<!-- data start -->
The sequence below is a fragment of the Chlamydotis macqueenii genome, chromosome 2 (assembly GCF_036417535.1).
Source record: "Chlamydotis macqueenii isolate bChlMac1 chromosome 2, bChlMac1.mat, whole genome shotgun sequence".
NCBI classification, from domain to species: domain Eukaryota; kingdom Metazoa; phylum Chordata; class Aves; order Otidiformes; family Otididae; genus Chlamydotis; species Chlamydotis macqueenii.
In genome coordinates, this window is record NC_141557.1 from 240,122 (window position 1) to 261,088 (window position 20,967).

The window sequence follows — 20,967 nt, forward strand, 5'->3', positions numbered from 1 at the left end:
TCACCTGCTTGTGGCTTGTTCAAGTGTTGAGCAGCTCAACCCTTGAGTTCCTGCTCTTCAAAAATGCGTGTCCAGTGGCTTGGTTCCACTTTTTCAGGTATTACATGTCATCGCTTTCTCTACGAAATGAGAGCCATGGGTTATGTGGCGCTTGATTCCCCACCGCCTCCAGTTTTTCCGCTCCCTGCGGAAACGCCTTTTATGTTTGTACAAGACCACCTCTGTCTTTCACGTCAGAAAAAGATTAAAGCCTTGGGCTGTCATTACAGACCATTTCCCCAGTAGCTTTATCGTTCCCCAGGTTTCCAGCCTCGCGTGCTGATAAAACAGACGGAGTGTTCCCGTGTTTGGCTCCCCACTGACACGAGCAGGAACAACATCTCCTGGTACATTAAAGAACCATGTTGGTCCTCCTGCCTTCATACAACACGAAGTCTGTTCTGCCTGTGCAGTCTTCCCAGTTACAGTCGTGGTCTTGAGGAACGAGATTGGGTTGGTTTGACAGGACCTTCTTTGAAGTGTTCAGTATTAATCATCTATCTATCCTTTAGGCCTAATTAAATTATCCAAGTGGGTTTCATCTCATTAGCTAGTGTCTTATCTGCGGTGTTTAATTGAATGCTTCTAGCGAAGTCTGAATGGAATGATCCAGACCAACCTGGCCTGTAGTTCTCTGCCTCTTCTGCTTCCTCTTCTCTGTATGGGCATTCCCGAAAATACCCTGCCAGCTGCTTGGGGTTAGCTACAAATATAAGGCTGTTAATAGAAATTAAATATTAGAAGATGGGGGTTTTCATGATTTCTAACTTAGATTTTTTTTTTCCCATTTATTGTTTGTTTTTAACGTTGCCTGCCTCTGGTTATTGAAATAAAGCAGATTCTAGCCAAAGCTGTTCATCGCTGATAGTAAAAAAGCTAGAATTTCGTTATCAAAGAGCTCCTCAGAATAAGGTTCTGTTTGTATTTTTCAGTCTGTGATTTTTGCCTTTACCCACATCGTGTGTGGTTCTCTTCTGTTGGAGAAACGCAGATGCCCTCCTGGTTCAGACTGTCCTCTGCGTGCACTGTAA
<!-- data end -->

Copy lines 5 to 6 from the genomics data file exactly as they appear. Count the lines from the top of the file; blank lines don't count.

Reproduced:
The window sequence follows — 20,967 nt, forward strand, 5'->3', positions numbered from 1 at the left end:
TCACCTGCTTGTGGCTTGTTCAAGTGTTGAGCAGCTCAACCCTTGAGTTCCTGCTCTTCAAAAATGCGTGTCCAGTGGCTTGGTTCCACTTTTTCAGGTATTACATGTCATCGCTTTCTCTACGAAATGAGAGCCATGGGTTATGTGGCGCTTGATTCCCCACCGCCTCCAGTTTTTCCGCTCCCTGCGGAAACGCCTTTTATGTTTGTACAAGACCACCTCTGTCTTTCACGTCAGAAAAAGATTAAAGCCTTGGGCTGTCATTACAGACCATTTCCCCAGTAGCTTTATCGTTCCCCAGGTTTCCAGCCTCGCGTGCTGATAAAACAGACGGAGTGTTCCCGTGTTTGGCTCCCCACTGACACGAGCAGGAACAACATCTCCTGGTACATTAAAGAACCATGTTGGTCCTCCTGCCTTCATACAACACGAAGTCTGTTCTGCCTGTGCAGTCTTCCCAGTTACAGTCGTGGTCTTGAGGAACGAGATTGGGTTGGTTTGACAGGACCTTCTTTGAAGTGTTCAGTATTAATCATCTATCTATCCTTTAGGCCTAATTAAATTATCCAAGTGGGTTTCATCTCATTAGCTAGTGTCTTATCTGCGGTGTTTAATTGAATGCTTCTAGCGAAGTCTGAATGGAATGATCCAGACCAACCTGGCCTGTAGTTCTCTGCCTCTTCTGCTTCCTCTTCTCTGTATGGGCATTCCCGAAAATACCCTGCCAGCTGCTTGGGGTTAGCTACAAATATAAGGCTGTTAATAGAAATTAAATATTAGAAGATGGGGGTTTTCATGATTTCTAACTTAGATTTTTTTTTTCCCATTTATTGTTTGTTTTTAACGTTGCCTGCCTCTGGTTATTGAAATAAAGCAGATTCTAGCCAAAGCTGTTCATCGCTGATAGTAAAAAAGCTAGAATTTCGTTATCAAAGAGCTCCTCAGAATAAGGTTCTGTTTGTATTTTTCAGTCTGTGATTTTTGCCTTTACCCACATCGTGTGTGGTTCTCTTCTGTTGGAGAAACGCAGATGCCCTCCTGGTTCAGACTGTCCTCTGCGTGCACTGTAA